cover image Letters to a Prisoner

Letters to a Prisoner

Jacques Goldstyn, trans. from the French by Angela Keenlyside. Owlkids (PGW, dist.), $18.95 (48p) ISBN 978-1-77147-251-7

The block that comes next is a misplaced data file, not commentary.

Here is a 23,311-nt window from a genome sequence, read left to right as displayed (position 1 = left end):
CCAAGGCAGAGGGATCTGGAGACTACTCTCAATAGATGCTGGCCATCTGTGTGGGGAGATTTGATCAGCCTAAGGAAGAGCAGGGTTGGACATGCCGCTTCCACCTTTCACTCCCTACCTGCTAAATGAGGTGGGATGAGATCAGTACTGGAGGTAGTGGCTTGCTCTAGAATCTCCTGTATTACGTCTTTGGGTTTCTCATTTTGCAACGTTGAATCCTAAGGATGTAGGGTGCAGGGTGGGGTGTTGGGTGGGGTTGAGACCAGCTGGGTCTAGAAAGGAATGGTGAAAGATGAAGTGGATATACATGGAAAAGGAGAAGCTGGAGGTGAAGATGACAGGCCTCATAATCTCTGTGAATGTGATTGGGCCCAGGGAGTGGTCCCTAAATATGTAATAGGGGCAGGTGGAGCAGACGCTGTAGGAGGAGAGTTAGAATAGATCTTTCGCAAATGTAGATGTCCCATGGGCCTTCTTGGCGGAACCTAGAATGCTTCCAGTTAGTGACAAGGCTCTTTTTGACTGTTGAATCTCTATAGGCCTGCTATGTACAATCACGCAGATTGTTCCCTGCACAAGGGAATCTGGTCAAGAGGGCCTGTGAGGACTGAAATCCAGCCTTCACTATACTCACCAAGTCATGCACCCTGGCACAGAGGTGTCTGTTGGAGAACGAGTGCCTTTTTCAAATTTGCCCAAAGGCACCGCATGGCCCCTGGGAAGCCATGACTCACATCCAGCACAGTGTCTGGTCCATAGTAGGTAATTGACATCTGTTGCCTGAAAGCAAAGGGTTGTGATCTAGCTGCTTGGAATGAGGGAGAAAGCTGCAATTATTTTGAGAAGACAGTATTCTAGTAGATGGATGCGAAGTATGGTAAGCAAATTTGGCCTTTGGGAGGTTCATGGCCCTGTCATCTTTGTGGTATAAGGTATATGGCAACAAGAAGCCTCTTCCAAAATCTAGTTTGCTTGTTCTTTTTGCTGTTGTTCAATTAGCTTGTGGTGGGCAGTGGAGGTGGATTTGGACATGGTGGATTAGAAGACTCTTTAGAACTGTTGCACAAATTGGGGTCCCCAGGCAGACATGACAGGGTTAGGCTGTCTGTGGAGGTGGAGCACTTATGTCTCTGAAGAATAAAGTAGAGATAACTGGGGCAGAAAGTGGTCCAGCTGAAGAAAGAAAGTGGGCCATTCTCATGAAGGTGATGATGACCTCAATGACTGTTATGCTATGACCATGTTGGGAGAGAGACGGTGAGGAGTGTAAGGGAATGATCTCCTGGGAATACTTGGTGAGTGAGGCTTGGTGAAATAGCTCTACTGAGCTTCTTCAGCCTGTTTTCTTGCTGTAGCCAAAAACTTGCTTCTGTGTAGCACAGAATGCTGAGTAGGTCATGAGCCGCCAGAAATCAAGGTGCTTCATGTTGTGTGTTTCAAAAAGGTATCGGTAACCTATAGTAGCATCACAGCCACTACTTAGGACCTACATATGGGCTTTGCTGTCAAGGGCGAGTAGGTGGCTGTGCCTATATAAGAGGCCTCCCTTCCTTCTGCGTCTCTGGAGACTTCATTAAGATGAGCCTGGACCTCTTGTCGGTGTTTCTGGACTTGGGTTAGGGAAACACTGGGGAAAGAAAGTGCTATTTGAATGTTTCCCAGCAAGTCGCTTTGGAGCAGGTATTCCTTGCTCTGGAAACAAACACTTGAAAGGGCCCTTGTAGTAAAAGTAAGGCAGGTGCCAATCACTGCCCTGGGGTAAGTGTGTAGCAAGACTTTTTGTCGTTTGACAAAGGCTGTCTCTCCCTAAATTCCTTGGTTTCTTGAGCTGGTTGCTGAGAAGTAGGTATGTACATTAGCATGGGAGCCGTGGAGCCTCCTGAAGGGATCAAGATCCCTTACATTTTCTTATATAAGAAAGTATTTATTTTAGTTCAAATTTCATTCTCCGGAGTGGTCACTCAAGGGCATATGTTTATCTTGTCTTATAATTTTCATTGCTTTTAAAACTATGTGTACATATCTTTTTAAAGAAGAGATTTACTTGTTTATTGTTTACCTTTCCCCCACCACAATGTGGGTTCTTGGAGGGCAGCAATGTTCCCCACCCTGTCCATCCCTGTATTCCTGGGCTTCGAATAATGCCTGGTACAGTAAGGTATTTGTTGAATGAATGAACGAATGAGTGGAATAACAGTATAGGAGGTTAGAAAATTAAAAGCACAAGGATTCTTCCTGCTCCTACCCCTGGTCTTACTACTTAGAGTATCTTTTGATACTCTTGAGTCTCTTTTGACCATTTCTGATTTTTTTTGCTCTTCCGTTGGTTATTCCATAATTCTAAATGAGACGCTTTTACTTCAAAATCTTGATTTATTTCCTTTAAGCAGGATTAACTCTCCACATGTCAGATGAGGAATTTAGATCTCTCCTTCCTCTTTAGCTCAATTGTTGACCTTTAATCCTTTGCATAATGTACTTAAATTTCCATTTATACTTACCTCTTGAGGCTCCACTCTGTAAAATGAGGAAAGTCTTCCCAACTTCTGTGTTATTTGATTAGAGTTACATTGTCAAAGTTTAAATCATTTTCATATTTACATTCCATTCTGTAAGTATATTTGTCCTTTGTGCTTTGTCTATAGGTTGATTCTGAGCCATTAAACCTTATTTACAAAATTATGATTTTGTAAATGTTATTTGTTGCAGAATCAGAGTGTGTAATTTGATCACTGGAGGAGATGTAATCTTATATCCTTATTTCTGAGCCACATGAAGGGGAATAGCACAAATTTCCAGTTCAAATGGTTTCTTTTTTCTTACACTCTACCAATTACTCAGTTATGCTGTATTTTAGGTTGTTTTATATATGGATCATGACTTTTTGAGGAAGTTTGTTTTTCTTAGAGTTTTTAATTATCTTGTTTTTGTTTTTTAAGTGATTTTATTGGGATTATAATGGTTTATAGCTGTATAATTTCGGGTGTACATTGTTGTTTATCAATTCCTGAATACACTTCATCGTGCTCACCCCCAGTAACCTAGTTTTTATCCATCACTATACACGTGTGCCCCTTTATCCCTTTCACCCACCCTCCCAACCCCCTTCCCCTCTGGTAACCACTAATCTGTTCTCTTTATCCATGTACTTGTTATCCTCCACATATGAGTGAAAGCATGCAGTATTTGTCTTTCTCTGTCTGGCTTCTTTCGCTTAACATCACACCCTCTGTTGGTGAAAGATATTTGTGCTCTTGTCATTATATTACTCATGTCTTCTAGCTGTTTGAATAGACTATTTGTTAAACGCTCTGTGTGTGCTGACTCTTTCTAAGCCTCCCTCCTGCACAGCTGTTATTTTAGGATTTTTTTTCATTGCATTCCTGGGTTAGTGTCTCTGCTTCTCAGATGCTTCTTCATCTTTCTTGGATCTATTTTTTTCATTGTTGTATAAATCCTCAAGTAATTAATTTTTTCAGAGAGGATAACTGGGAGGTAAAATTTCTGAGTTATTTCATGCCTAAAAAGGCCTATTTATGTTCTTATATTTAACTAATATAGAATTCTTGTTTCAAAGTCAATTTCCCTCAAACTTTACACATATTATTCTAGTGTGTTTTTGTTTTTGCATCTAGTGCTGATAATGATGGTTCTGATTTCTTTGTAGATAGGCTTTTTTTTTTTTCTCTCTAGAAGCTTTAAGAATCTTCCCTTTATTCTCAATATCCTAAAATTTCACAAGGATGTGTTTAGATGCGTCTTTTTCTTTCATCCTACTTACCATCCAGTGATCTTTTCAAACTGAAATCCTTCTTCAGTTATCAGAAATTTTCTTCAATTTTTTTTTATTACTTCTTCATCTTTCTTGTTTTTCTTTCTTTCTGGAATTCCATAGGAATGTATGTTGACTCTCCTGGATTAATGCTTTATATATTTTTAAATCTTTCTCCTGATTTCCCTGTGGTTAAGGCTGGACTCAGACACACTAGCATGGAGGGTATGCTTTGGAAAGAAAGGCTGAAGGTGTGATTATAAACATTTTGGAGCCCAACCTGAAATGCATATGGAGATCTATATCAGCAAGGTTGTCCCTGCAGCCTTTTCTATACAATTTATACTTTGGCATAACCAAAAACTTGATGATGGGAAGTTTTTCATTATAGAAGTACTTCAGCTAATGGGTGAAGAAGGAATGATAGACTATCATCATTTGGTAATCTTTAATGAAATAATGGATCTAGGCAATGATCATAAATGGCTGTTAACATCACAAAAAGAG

Explaining Amnesty International’s letter-writing campaigns to a child is no small task. It requires describing oppressive military governments, defining free speech, and recalling the influence that letters have had on the fates of prisoners. In a nearly wordless book, French author-illustrator Goldstyn achieves all of this with a light ink line and a big heart. A man at a political demonstration with his daughter is detained and imprisoned alone; a guard marches around his cell. Initial letters sent to the man are burned, but the wind carries their fragments (“We are with you”; “No te olvidamos”) to all points of the world, calling for help. A wild assortment of characters writes letters urging the prisoner’s release: a cowboy, a circus clown, a construction worker sitting on an I beam. Goldstyn’s sweet-tempered, loopy drawing style takes much of the sting out of the story’s sadness—his humans have big bulbous noses, and small, cheerful animals abound. Yet he isn’t afraid of strong emotion, and many readers will find themselves tearing up. This deserves to be everywhere children are learning about the wider world. Ages 5–up. (Sept.)